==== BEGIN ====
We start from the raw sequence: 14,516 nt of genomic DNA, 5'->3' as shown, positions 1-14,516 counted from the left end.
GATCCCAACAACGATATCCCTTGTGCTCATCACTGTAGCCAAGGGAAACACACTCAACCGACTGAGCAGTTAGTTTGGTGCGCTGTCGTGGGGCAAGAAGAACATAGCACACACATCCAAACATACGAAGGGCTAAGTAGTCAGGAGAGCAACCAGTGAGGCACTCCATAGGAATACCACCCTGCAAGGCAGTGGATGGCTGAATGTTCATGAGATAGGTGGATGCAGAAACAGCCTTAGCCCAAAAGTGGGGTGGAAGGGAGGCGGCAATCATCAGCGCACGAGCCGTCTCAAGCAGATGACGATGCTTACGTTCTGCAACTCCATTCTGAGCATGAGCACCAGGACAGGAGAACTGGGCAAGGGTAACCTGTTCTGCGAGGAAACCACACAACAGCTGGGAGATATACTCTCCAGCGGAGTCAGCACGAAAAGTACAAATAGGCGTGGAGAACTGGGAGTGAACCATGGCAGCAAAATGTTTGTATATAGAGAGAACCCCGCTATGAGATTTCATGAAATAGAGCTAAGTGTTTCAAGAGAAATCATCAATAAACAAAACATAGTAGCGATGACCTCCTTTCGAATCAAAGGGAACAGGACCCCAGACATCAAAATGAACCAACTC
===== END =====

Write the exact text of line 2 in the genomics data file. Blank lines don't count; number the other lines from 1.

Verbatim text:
GATCCCAACAACGATATCCCTTGTGCTCATCACTGTAGCCAAGGGAAACACACTCAACCGACTGAGCAGTTAGTTTGGTGCGCTGTCGTGGGGCAAGAAGAACATAGCACACACATCCAAACATACGAAGGGCTAAGTAGTCAGGAGAGCAACCAGTGAGGCACTCCATAGGAATACCACCCTGCAAGGCAGTGGATGGCTGAATGTTCATGAGATAGGTGGATGCAGAAACAGCCTTAGCCCAAAAGTGGGGTGGAAGGGAGGCGGCAATCATCAGCGCACGAGCCGTCTCAAGCAGATGACGATGCTTACGTTCTGCAACTCCATTCTGAGCATGAGCACCAGGACAGGAGAACTGGGCAAGGGTAACCTGTTCTGCGAGGAAACCACACAACAGCTGGGAGATATACTCTCCAGCGGAGTCAGCACGAAAAGTACAAATAGGCGTGGAGAACTGGGAGTGAACCATGGCAGCAAAATGTTTGTATATAGAGAGAACCCCGCTATGAGATTTCATGAAATAGAGCTAAGTGTTTCAAGAGAAATCATCAATAAACAAAACATAGTAGCGATGACCTCCTTTCGAATCAAAGGGAACAGGACCCCAGACATCAAAATGAACCAACTC